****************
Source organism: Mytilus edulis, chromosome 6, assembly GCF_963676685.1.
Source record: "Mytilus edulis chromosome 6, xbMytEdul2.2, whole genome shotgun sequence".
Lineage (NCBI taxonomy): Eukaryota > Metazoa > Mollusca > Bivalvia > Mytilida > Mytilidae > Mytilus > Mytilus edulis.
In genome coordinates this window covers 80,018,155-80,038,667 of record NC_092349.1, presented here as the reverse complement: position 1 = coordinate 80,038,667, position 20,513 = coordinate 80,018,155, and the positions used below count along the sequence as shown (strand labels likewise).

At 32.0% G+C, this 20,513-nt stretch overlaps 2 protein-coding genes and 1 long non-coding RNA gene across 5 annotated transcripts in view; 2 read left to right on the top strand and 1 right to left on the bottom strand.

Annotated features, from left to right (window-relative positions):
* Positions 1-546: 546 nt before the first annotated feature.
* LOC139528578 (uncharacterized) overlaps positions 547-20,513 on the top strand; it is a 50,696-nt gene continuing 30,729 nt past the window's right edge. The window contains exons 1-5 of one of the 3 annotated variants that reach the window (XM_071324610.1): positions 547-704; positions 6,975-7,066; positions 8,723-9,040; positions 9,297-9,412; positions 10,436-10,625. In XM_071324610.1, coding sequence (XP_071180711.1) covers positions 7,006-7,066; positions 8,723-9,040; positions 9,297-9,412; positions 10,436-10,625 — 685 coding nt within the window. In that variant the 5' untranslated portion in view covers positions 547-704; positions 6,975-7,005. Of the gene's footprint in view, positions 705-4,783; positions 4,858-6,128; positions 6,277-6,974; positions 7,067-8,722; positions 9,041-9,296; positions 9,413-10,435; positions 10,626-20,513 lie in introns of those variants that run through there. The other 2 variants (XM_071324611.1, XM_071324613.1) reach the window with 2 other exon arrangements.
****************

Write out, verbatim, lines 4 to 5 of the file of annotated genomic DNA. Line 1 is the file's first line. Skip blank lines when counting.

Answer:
In genome coordinates this window covers 80,018,155-80,038,667 of record NC_092349.1, presented here as the reverse complement: position 1 = coordinate 80,038,667, position 20,513 = coordinate 80,018,155, and the positions used below count along the sequence as shown (strand labels likewise).

At 32.0% G+C, this 20,513-nt stretch overlaps 2 protein-coding genes and 1 long non-coding RNA gene across 5 annotated transcripts in view; 2 read left to right on the top strand and 1 right to left on the bottom strand.